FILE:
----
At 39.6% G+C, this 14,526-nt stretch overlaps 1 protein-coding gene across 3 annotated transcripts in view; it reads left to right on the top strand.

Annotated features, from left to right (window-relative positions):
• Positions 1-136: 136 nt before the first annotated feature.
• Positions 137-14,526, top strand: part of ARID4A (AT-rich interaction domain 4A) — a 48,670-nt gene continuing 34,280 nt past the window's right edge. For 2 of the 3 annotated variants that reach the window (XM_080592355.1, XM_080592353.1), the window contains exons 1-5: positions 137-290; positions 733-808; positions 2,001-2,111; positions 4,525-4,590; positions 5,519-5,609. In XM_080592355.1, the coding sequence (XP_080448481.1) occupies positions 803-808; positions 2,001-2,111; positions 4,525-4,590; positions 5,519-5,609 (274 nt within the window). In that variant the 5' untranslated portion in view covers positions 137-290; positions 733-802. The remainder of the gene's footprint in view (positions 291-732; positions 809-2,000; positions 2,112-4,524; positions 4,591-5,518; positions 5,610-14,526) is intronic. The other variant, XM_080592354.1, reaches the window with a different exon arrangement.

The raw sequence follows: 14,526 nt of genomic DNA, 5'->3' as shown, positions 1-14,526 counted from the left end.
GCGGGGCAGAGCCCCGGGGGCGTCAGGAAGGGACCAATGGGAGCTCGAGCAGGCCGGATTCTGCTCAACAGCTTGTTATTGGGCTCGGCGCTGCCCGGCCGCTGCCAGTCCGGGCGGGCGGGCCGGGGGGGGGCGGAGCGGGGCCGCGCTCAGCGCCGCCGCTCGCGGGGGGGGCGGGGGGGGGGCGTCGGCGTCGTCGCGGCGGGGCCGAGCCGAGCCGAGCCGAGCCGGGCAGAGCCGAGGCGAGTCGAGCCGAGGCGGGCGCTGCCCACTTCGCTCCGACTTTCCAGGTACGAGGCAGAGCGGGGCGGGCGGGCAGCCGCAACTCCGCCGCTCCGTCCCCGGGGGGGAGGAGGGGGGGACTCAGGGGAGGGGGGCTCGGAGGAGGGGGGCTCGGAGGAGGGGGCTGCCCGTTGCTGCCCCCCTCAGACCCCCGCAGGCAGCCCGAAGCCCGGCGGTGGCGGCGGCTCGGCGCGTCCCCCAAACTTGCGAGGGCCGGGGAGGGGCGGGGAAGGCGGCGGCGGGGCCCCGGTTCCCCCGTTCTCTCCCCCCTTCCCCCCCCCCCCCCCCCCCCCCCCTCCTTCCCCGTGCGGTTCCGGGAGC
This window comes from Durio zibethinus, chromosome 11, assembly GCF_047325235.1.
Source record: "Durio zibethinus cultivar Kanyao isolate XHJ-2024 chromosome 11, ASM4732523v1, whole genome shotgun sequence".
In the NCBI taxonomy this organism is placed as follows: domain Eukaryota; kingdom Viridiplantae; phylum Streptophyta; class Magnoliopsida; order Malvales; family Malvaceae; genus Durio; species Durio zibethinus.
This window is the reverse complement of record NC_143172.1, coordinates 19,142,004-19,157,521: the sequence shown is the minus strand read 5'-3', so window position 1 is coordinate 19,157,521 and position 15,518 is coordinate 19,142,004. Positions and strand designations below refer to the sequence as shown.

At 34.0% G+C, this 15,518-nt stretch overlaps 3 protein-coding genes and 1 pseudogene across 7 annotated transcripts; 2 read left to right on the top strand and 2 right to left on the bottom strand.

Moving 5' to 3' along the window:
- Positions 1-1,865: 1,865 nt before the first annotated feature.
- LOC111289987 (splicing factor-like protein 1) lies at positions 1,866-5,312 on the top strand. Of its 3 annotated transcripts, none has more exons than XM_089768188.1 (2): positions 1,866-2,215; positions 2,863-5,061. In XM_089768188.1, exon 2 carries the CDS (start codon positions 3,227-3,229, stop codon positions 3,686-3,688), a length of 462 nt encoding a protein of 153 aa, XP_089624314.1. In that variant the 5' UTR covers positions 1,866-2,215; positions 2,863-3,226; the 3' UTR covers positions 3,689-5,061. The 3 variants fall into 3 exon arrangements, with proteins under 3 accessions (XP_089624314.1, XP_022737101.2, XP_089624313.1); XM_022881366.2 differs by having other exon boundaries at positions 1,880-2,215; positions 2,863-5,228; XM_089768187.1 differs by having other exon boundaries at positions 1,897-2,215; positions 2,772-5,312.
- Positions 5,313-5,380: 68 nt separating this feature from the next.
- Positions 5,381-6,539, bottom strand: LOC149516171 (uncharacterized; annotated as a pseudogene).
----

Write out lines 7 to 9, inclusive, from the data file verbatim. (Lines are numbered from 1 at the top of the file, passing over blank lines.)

This window comes from Durio zibethinus, chromosome 11, assembly GCF_047325235.1.
Source record: "Durio zibethinus cultivar Kanyao isolate XHJ-2024 chromosome 11, ASM4732523v1, whole genome shotgun sequence".
In the NCBI taxonomy this organism is placed as follows: domain Eukaryota; kingdom Viridiplantae; phylum Streptophyta; class Magnoliopsida; order Malvales; family Malvaceae; genus Durio; species Durio zibethinus.